A Young Fire – The Ciambra (Film Review)


Set in a small Italian town of Gioia Tauro, where the Italians, African refugees and Romani are all doing their best to get by however possible in a place of great poverty. Cosimo, the older brother of Pio – our 14 year old hero – finds crime to be the only way to stay afloat and Pio – smoking, drinking and with an admirable eye on his brother wishes to follow in his footsteps. The Ciambra (2017), directed by Jonas Carpignano (Mediterranea, 2015), is a full blown experience that puts the viewer in the restless skin of Pio as he comes closer to manhood.

Pio’s family are a large pack and when their two sole providers – the brother and the father – are arrested and the family are charged €9000 by the government Pio decides to showcase just how much of a man he is by doing his best to clear the debt.

Robbing passengers of their luggage is Pio’s choice of crime and he manages to gain enough money selling the valuables he has from his takings with the help of African refugee Ayiva (Koudous Seihon) – a friend and paternal figure to Pio. This success seats Pio as the provider and he temporarily holds the throne until both Cosimo and the father are released in time for the grandfather’s funeral.

The Ciambra (2017) is a neorealist story about a boy, survival and the violent desire to grow up. With a director that intends on staying side by side with realism it’s no surprise that the entire family featured in the piece are a true family, including our hero Pio Amato. It’s a great compliment to Jonas that he’s able to draw such powerful performances from a selection of untrained actors. This only managed to aid the piece in its believability and result in having the viewer draw compassion for these individuals as they struggle to eat.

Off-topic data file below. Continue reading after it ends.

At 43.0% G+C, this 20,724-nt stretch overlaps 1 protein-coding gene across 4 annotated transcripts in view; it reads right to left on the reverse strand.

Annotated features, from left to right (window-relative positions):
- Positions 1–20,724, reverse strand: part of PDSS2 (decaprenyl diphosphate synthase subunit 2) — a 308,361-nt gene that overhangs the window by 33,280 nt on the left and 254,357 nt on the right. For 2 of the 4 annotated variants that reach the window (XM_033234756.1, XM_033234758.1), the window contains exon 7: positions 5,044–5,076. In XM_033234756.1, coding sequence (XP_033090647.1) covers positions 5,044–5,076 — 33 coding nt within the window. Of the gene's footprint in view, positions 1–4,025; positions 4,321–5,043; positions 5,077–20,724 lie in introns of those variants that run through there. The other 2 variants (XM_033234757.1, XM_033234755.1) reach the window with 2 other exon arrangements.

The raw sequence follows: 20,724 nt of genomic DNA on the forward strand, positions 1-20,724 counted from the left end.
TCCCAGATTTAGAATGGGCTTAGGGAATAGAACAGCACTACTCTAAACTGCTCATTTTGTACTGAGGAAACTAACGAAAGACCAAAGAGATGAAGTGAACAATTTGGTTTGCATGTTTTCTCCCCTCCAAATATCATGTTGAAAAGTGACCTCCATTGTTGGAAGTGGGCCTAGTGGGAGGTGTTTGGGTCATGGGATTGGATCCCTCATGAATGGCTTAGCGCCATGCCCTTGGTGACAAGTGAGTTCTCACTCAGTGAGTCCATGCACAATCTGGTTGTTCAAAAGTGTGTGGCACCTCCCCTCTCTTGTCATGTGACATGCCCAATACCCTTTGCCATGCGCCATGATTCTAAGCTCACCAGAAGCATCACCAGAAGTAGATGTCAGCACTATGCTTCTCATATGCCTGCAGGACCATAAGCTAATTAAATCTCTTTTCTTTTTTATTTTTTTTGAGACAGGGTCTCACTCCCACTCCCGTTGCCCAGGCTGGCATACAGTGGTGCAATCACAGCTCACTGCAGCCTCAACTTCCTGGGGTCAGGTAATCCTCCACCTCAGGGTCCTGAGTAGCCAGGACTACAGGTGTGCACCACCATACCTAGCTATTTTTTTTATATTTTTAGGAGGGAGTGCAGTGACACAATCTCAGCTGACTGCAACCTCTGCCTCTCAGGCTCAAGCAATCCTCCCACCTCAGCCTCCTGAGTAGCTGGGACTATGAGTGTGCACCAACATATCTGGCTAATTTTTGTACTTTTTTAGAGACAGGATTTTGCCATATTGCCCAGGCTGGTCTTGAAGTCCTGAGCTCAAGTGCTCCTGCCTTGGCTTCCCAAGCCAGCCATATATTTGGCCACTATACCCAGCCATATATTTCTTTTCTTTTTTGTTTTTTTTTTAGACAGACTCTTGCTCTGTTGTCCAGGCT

One trained, brilliant actor and a favourite of Jonas’s is Koudous Seihon, who’s no stranger to the part of African refugee. Having played this part in Mediterranea (2015) and A Chjàna (2012) Koudous proved more than able to play this role. Such a varied level of characters only managed to give more depth to the world we’re welcomed into by Pio’s hand.
The piece is filmed in the style of a documentary and with a handful of untrained actors playing a part they’re accustom to, it’s easy to make the mistake that this is in fact a documentary piece. Needless to say, there are no crane shots or flashy editing, it’s simple and this only adds weight to the story rather than putting itself through the ugly Hollywood machine that only seems to generate overworked stories with a saturated aesthetic.

A director such as Jonas whose interests seem to lie in communities that struggle to eat, to get by, to live, it’s no surprise that his second feature length piece is focused on much of the same thing. Although he never puts those communities under a particular lighting as to invoke sympathy, but rather to show the strength they have and the heart. Jonas Carpignano is certainly a director to keep an eye on, as each piece he’s produced so far has been worthwhile.

A piece like this is always welcome in cinema as it sheds light on communities and corners of the world that have been left in the dark. The camera is a tool that can either be used for pure, slapstick entertainment or it can provide the viewer a walk down a path they’ve since been ignorant of. The Ciambra (2017) provides the viewer with such an experience, although they walk as Pio, a struggling boy that’s impatience to look eye to eye with men leads him to chaos and a premature growth.

Dir: Jonas Carpignano

Scr: Jonas Carpignano

Cast: Pio Amato, Koudous Seihon and Damiano Amato

Prd: Martin Scorsese, Fernando Fraiha and Joel Brandeis

DOP: Tim Curtin

Music: Dan Romer

Country: Italy

Year: 2017

Runtime: 118 mins

The Ciambra is in cinemas from 15th June 2018